Patients who received stents had a 31 percent risk of needing another procedure to restore blood flow within 24 months, while those who received a bypass had a 54 percent chance of needing another intervention. The researchers found that women were twice as likely as men to need a second operation.

Malas cautions that patients in the stent group may have had better outcomes because 77 percent of them had what were considered smaller blockages, while 73 percent of those who had bypass surgery had larger ones. Physicians use a somewhat subjective measure to choice a treatment, confounding efforts to tease out clear guidelines about when to use stents or bypass.

It is most difficult to determine which course of action to take with medium-sized blockages, Malas says, noting that in his study, patients with longer blockages were more likely to have had a stent in the past that failed, so their diseases may have progressed further along.

Malas says he tells his patients how important it is to adopt healthy habits — exercising, eating properly, taking aspirin and medications to control elevated cholesterol and not smoking — to try to reduce the effects of PAD, which is a "cousin" of coronary artery disease. By the time they need surgical intervention, he says, their disease could not only be threatening their limbs, but their lives.

"We try to improve their quality of life, but stents and bypass won't cure the patient of PAD at this stage," he says. "We're improving circulation, but the disease is still there and it will continue to progress, so modifying other risk factors is a must."

Other Johns Hopkins researchers involved in the study include Ngozi Enwerem, M.B.B.S.; Umair Qazi, M.D., M.P.H.; Brendan Brown, M.P.H.; Eric B. Schneider, Ph.D.; Thomas Reifsnyder, M.D.; Julie A. Freischlag, M.D.; and Bruce A. Perler, M.D.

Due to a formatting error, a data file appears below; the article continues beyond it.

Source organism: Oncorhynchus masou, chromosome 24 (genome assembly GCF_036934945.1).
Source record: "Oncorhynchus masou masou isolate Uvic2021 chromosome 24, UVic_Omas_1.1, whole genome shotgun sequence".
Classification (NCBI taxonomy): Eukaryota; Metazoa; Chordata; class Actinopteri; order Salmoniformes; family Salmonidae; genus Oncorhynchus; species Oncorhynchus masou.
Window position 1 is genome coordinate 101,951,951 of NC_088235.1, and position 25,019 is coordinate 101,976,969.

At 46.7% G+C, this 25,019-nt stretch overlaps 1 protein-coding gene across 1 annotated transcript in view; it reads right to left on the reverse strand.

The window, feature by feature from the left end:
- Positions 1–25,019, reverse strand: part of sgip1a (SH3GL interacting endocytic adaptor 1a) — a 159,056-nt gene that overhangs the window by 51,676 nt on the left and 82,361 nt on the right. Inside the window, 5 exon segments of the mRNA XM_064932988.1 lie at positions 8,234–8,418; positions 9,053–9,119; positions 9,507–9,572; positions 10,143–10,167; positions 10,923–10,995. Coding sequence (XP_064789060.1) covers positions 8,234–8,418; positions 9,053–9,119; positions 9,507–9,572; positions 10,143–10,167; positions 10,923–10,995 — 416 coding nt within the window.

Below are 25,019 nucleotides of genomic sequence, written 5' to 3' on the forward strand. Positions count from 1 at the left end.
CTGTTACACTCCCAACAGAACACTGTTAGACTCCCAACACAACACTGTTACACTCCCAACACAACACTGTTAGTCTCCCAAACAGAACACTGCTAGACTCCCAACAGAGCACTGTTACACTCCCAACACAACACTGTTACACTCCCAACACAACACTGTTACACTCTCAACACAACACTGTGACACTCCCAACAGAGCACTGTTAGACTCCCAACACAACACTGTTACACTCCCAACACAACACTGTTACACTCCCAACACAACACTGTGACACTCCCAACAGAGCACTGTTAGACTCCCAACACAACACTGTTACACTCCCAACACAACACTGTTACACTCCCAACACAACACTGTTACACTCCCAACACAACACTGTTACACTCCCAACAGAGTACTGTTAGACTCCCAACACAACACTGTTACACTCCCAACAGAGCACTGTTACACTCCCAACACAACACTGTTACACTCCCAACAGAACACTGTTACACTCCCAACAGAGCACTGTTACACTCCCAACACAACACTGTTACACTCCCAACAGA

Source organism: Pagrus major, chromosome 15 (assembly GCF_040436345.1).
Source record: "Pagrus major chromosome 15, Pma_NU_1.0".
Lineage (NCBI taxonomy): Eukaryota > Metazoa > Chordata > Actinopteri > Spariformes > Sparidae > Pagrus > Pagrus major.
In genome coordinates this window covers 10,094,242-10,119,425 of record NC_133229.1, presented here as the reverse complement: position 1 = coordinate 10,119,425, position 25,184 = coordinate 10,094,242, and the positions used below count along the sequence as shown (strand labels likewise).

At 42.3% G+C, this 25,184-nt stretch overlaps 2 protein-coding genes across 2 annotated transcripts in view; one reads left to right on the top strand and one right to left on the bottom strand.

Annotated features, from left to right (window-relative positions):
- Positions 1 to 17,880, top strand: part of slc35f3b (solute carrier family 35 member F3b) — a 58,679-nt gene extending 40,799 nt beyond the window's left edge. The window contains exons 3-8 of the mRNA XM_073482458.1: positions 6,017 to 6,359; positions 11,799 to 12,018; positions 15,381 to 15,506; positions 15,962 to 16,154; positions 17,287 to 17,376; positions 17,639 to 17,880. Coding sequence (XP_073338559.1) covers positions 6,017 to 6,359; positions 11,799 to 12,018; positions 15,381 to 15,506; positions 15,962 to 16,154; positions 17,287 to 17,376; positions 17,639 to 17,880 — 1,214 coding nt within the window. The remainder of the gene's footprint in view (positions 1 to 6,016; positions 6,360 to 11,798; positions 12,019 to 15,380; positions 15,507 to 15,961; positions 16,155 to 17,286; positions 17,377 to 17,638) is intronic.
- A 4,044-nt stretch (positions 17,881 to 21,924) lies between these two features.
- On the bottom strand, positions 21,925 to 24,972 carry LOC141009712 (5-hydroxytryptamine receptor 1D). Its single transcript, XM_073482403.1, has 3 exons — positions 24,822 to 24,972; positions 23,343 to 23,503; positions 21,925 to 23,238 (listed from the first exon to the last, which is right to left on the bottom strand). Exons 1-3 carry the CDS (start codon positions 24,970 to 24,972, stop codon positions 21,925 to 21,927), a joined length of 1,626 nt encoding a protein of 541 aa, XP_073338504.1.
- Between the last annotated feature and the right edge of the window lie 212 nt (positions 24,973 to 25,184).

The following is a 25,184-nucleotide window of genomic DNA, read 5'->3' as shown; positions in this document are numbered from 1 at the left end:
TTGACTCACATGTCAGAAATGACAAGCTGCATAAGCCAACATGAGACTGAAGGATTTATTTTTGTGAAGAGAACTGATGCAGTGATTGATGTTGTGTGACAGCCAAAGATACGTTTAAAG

For more information:

Johns Hopkins Medicine (JHM), headquartered in Baltimore, Maryland, is a $6.5 billion integrated global health enterprise and one of the leading health care systems in the United States. JHM unites physicians and scientists of the Johns Hopkins University School of Medicine with the organizations, health professionals and facilities of the Johns Hopkins Hospital and Health System. JHM's mission is to improve the health of the community and the world by setting the standard of excellence in medical education, research and clinical care. Diverse and inclusive, JHM educates medical students, scientists, health care professionals and the public; conducts biomedical research; and provides patient-centered medicine to prevent, diagnose and treat human illness. JHM operates six academic and community hospitals, four suburban health care and surgery centers, and more than 30 primary health care outpatient sites. The Johns Hopkins Hospital, opened in 1889, was ranked number one in the nation from 1990 to 2011 by U.S. News & World Report.

Media Contacts:
Stephanie Desmon
Helen Jones

Stephanie Desmon | EurekAlert!